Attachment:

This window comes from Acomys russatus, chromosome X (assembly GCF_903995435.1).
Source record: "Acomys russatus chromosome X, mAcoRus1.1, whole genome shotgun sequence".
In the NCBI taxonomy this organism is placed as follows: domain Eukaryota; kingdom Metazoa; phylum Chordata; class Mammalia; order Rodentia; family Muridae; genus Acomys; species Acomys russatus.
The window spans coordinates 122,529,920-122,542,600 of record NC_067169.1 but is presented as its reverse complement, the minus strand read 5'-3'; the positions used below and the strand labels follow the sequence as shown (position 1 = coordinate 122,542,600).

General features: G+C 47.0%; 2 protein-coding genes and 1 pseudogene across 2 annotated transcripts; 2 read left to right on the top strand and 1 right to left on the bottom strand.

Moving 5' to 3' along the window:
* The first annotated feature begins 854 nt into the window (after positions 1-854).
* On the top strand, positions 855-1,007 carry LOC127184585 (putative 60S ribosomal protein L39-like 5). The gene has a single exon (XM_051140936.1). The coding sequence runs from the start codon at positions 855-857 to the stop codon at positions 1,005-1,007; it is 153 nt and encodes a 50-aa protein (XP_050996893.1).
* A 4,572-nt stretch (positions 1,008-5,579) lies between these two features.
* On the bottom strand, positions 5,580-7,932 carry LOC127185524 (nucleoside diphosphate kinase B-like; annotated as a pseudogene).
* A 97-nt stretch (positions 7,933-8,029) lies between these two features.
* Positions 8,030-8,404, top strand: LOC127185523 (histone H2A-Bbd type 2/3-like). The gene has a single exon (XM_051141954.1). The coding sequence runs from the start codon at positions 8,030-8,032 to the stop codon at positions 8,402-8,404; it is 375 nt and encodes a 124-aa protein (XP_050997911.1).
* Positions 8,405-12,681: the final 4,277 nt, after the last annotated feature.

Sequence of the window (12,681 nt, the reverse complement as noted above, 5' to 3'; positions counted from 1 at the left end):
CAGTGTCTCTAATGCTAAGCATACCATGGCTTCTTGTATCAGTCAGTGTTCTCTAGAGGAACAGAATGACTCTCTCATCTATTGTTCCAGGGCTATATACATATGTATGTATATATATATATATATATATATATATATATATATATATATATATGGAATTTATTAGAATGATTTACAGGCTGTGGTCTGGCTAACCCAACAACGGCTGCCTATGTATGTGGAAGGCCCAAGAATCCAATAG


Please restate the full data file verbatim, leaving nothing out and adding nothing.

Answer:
This window comes from Acomys russatus, chromosome X (assembly GCF_903995435.1).
Source record: "Acomys russatus chromosome X, mAcoRus1.1, whole genome shotgun sequence".
In the NCBI taxonomy this organism is placed as follows: domain Eukaryota; kingdom Metazoa; phylum Chordata; class Mammalia; order Rodentia; family Muridae; genus Acomys; species Acomys russatus.
The window spans coordinates 122,529,920-122,542,600 of record NC_067169.1 but is presented as its reverse complement, the minus strand read 5'-3'; the positions used below and the strand labels follow the sequence as shown (position 1 = coordinate 122,542,600).

General features: G+C 47.0%; 2 protein-coding genes and 1 pseudogene across 2 annotated transcripts; 2 read left to right on the top strand and 1 right to left on the bottom strand.

Moving 5' to 3' along the window:
* The first annotated feature begins 854 nt into the window (after positions 1-854).
* On the top strand, positions 855-1,007 carry LOC127184585 (putative 60S ribosomal protein L39-like 5). The gene has a single exon (XM_051140936.1). The coding sequence runs from the start codon at positions 855-857 to the stop codon at positions 1,005-1,007; it is 153 nt and encodes a 50-aa protein (XP_050996893.1).
* A 4,572-nt stretch (positions 1,008-5,579) lies between these two features.
* On the bottom strand, positions 5,580-7,932 carry LOC127185524 (nucleoside diphosphate kinase B-like; annotated as a pseudogene).
* A 97-nt stretch (positions 7,933-8,029) lies between these two features.
* Positions 8,030-8,404, top strand: LOC127185523 (histone H2A-Bbd type 2/3-like). The gene has a single exon (XM_051141954.1). The coding sequence runs from the start codon at positions 8,030-8,032 to the stop codon at positions 8,402-8,404; it is 375 nt and encodes a 124-aa protein (XP_050997911.1).
* Positions 8,405-12,681: the final 4,277 nt, after the last annotated feature.

Sequence of the window (12,681 nt, the reverse complement as noted above, 5' to 3'; positions counted from 1 at the left end):
CAGTGTCTCTAATGCTAAGCATACCATGGCTTCTTGTATCAGTCAGTGTTCTCTAGAGGAACAGAATGACTCTCTCATCTATTGTTCCAGGGCTATATACATATGTATGTATATATATATATATATATATATATATATATATATATATATATATGGAATTTATTAGAATGATTTACAGGCTGTGGTCTGGCTAACCCAACAACGGCTGCCTATGTATGTGGAAGGCCCAAGAATCCAATAG